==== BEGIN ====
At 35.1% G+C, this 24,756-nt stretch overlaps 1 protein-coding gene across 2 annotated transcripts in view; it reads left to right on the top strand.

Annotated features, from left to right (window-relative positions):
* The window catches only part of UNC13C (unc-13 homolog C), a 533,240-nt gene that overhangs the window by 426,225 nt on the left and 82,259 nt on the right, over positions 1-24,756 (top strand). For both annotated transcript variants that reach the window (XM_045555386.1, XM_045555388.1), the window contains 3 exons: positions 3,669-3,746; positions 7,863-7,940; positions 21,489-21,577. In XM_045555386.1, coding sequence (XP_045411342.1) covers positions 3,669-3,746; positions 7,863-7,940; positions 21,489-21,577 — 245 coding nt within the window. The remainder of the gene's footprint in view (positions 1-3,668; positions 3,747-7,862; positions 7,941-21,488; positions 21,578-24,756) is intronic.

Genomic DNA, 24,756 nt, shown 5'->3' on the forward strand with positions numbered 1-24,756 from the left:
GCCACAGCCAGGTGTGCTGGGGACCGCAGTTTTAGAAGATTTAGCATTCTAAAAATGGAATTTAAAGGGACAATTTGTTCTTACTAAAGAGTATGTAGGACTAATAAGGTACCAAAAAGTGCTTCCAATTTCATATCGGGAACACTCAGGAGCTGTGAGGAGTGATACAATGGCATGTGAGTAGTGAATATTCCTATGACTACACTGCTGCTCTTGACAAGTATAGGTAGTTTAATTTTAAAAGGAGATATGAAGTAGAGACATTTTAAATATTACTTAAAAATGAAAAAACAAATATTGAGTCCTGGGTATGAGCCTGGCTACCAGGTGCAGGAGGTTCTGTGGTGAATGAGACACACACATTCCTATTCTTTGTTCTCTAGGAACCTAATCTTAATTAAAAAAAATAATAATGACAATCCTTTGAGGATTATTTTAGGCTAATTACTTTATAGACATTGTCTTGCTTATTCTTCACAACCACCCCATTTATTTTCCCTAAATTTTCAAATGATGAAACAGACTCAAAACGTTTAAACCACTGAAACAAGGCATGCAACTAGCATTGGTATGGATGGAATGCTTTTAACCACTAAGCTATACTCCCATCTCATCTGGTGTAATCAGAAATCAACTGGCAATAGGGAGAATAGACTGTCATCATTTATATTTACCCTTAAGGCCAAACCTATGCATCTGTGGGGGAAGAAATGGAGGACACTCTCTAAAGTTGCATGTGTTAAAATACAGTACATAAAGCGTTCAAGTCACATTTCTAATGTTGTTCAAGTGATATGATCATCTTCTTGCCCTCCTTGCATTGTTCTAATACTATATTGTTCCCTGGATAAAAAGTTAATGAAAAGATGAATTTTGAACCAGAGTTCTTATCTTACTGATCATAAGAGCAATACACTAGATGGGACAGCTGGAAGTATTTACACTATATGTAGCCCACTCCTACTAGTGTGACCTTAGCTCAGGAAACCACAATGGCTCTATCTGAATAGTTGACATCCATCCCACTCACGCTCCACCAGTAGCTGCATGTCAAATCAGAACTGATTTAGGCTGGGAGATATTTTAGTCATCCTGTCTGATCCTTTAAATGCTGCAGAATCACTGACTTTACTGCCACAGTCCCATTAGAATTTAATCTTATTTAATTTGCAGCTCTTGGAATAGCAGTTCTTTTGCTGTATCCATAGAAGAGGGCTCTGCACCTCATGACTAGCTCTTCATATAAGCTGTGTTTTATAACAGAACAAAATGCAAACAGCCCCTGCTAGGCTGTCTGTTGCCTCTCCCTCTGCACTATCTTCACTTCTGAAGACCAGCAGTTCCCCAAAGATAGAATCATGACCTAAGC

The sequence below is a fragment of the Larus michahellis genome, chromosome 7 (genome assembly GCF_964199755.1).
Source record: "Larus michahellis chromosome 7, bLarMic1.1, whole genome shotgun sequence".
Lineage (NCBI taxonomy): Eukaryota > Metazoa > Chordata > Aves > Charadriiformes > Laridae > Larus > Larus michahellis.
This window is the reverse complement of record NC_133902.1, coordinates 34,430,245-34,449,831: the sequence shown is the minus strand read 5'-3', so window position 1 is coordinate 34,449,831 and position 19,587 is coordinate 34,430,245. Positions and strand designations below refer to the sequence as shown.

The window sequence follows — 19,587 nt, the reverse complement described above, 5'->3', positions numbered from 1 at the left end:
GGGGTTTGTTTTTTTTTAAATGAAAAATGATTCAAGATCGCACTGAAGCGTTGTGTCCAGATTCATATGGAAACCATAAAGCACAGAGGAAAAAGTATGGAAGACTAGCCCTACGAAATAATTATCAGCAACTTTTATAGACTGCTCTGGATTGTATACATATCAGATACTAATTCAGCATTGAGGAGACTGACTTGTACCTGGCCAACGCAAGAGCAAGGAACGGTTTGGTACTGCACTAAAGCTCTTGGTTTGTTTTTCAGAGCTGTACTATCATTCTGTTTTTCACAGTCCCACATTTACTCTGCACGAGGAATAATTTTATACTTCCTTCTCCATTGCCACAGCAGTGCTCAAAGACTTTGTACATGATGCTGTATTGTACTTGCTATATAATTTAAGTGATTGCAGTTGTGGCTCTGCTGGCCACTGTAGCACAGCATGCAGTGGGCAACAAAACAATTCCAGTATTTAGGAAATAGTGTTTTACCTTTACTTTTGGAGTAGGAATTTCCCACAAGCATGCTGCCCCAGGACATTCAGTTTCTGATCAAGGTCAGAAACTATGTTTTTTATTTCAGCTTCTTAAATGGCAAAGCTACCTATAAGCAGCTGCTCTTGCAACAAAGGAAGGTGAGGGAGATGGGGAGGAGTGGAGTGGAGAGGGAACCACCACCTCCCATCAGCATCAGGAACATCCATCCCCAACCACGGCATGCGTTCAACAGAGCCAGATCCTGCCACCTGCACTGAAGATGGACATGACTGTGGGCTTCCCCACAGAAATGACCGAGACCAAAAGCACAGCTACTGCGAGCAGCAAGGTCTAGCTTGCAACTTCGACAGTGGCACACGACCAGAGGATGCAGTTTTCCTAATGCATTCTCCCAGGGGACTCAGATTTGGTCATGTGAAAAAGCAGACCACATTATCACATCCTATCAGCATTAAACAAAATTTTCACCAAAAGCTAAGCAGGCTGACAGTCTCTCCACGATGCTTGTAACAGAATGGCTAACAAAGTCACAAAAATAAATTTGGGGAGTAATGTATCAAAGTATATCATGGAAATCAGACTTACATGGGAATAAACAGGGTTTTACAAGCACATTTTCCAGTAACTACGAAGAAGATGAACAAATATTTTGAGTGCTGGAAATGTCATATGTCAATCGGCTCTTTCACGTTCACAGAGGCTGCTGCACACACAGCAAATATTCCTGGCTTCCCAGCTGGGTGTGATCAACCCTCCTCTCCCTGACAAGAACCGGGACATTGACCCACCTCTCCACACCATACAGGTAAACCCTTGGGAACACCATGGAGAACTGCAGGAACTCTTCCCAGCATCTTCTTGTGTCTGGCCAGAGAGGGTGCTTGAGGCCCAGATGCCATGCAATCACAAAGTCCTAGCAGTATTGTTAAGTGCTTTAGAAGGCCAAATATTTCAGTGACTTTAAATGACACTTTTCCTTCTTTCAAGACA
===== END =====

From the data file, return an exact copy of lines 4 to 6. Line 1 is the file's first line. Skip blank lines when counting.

Genomic DNA, 24,756 nt, shown 5'->3' on the forward strand with positions numbered 1-24,756 from the left:
GCCACAGCCAGGTGTGCTGGGGACCGCAGTTTTAGAAGATTTAGCATTCTAAAAATGGAATTTAAAGGGACAATTTGTTCTTACTAAAGAGTATGTAGGACTAATAAGGTACCAAAAAGTGCTTCCAATTTCATATCGGGAACACTCAGGAGCTGTGAGGAGTGATACAATGGCATGTGAGTAGTGAATATTCCTATGACTACACTGCTGCTCTTGACAAGTATAGGTAGTTTAATTTTAAAAGGAGATATGAAGTAGAGACATTTTAAATATTACTTAAAAATGAAAAAACAAATATTGAGTCCTGGGTATGAGCCTGGCTACCAGGTGCAGGAGGTTCTGTGGTGAATGAGACACACACATTCCTATTCTTTGTTCTCTAGGAACCTAATCTTAATTAAAAAAAATAATAATGACAATCCTTTGAGGATTATTTTAGGCTAATTACTTTATAGACATTGTCTTGCTTATTCTTCACAACCACCCCATTTATTTTCCCTAAATTTTCAAATGATGAAACAGACTCAAAACGTTTAAACCACTGAAACAAGGCATGCAACTAGCATTGGTATGGATGGAATGCTTTTAACCACTAAGCTATACTCCCATCTCATCTGGTGTAATCAGAAATCAACTGGCAATAGGGAGAATAGACTGTCATCATTTATATTTACCCTTAAGGCCAAACCTATGCATCTGTGGGGGAAGAAATGGAGGACACTCTCTAAAGTTGCATGTGTTAAAATACAGTACATAAAGCGTTCAAGTCACATTTCTAATGTTGTTCAAGTGATATGATCATCTTCTTGCCCTCCTTGCATTGTTCTAATACTATATTGTTCCCTGGATAAAAAGTTAATGAAAAGATGAATTTTGAACCAGAGTTCTTATCTTACTGATCATAAGAGCAATACACTAGATGGGACAGCTGGAAGTATTTACACTATATGTAGCCCACTCCTACTAGTGTGACCTTAGCTCAGGAAACCACAATGGCTCTATCTGAATAGTTGACATCCATCCCACTCACGCTCCACCAGTAGCTGCATGTCAAATCAGAACTGATTTAGGCTGGGAGATATTTTAGTCATCCTGTCTGATCCTTTAAATGCTGCAGAATCACTGACTTTACTGCCACAGTCCCATTAGAATTTAATCTTATTTAATTTGCAGCTCTTGGAATAGCAGTTCTTTTGCTGTATCCATAGAAGAGGGCTCTGCACCTCATGACTAGCTCTTCATATAAGCTGTGTTTTATAACAGAACAAAATGCAAACAGCCCCTGCTAGGCTGTCTGTTGCCTCTCCCTCTGCACTATCTTCACTTCTGAAGACCAGCAGTTCCCCAAAGATAGAATCATGACCTAAGC

The sequence below is a fragment of the Larus michahellis genome, chromosome 7 (genome assembly GCF_964199755.1).